Set the flank steak on a large cutting board. Using a chef’s knife, slice the steak lengthwise along one long side (without cutting all the way through the meat) and open it up like a book. Using a meat mallet, flatten the meat so it is about 1/4 inch thick. Sprinkle both sides of the meat with 1 tsp. salt and 1/2 tsp. pepper. For the stuffing, put the mozzarella, Parmigiano, breadcrumbs, and basil in a mini chopper or food processor and pulse to combine. Sprinkle the stuffing evenly over one side of the beef, and roll it up lengthwise jelly roll�"style with the stuffing inside. Secure with kitchen twine in five or six places.

Heat half the oil in a large Dutch oven over medium-high heat until it’s shimmering. Add the beef and cook until it browns and releases easily from the pan, about 2 minutes. Flip and cook the other side until browned, about 5 more minutes. Transfer to a large plate.

Add the remaining 2 Tbs. oil and the onion to the pan, and lower the heat to medium. Sprinkle with 1/2 tsp. salt and cook, stirring, until the onion wilts completely and turns a light brown, about 8 minutes. Add the red wine and cook, stirring, until it almost completely reduces, about 2 minutes. Add the tomatoes and red pepper flakes and bring to a boil. Reduce to a gentle simmer and tuck the meat and mushrooms into the broth. Cover and cook, repositioning the meat occasionally, until the meat becomes tender and cuts easily with a paring knife, about 1-1/2 hours. Set the meat on a cutting board and let rest for 10 to 15 minutes. Thinly slice and serve topped with the sauce and vegetables.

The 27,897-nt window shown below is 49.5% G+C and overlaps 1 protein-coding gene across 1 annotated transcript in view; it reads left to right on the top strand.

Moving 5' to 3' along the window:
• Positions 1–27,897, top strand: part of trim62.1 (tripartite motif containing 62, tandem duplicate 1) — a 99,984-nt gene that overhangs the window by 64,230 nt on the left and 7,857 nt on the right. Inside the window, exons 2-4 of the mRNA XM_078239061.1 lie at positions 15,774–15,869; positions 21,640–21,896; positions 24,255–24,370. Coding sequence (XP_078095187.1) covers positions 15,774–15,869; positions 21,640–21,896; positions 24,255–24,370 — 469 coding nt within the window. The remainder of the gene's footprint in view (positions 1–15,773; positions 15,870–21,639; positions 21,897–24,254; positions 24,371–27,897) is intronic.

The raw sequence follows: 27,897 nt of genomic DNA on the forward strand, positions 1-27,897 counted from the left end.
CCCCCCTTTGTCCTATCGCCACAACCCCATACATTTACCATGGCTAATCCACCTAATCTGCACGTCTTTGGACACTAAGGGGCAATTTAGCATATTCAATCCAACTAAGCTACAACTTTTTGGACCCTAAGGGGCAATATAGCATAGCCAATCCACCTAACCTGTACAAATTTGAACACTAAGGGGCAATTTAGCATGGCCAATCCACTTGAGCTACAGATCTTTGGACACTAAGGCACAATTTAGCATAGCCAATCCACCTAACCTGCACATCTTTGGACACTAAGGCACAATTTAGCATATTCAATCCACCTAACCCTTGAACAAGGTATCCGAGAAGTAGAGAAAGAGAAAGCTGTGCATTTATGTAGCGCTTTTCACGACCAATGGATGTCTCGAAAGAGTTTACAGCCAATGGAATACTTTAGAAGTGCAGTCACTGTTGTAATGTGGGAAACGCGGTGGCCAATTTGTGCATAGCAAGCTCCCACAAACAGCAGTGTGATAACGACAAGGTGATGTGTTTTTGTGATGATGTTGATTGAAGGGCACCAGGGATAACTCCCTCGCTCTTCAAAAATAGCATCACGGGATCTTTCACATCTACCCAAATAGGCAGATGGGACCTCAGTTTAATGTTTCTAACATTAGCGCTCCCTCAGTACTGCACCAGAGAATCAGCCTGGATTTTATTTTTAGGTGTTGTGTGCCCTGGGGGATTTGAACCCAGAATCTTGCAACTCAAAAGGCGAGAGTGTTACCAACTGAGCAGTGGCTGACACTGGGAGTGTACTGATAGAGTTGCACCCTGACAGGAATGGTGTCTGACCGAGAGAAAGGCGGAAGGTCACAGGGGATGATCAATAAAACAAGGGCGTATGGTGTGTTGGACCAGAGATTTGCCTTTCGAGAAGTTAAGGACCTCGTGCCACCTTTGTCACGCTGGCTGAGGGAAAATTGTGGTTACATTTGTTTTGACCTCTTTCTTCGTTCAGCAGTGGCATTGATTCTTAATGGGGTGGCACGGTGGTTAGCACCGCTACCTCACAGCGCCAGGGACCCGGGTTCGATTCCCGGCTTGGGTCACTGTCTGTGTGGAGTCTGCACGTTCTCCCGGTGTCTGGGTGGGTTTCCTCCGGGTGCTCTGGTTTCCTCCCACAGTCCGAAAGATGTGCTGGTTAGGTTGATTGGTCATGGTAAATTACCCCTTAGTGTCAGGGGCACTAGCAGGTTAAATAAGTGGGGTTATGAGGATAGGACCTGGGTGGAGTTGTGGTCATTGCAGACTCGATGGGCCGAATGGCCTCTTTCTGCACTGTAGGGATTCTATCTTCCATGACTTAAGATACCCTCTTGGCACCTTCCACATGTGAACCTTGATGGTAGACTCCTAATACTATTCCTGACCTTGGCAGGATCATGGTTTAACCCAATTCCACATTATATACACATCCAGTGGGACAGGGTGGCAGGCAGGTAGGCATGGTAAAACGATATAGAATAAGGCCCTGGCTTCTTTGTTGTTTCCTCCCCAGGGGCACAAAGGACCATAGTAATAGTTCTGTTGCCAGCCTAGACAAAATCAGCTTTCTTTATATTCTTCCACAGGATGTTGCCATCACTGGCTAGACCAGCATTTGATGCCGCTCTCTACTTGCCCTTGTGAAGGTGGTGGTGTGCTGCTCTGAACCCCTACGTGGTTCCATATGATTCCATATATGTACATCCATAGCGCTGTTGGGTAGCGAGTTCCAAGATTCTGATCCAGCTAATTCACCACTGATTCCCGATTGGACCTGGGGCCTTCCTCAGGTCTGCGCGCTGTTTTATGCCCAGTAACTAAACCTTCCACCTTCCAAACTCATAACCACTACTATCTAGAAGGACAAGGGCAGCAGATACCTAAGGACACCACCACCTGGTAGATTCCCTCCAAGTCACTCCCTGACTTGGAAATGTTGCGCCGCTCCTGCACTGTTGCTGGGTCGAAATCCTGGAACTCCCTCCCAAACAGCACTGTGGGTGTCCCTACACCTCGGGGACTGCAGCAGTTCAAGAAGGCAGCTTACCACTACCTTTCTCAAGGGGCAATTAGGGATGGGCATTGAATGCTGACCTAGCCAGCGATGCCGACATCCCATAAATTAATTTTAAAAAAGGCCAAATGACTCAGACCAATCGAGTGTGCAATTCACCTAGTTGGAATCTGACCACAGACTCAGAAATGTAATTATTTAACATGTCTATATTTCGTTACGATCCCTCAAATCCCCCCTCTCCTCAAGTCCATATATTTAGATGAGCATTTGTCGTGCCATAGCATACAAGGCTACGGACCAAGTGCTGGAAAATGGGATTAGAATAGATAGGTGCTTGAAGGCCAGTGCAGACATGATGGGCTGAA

Serve with Sautéed Broccoli Raab or Fennel Layered with Potatoes & Breadcrumbs (Tortiera di Finocchi e Patate).

I also have a great recipe for a beef and broccoli Chinese dish that it may work for...marinated in soy sauce.

Off to buy New York Strips.....


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RE: Fajita's

Since your flank steak is already frozen, you can easily slice it very thinly while it is still frozen and then it will be fine in your Chinese beef & broccoli. If you slice it thin enough, you can plunge it into a boiling Japanese or Vietnamese style soup. I had this at a Vietnamese restaurant in Little Osaka (L.A.), and so I do not know whether it was Japanese or Vietnamese. I would probably make hamburger out of it, however.

I tend to make chicken fajitas instead of beef for the very reason that beef can be tough. I almost never order beef in a Mexican restaurant, although I frequently order carnitas, which is pork and is generally much more tender. My Texas relatives make beef fajitas, however, and they marinate the meat in lime juice.

Lars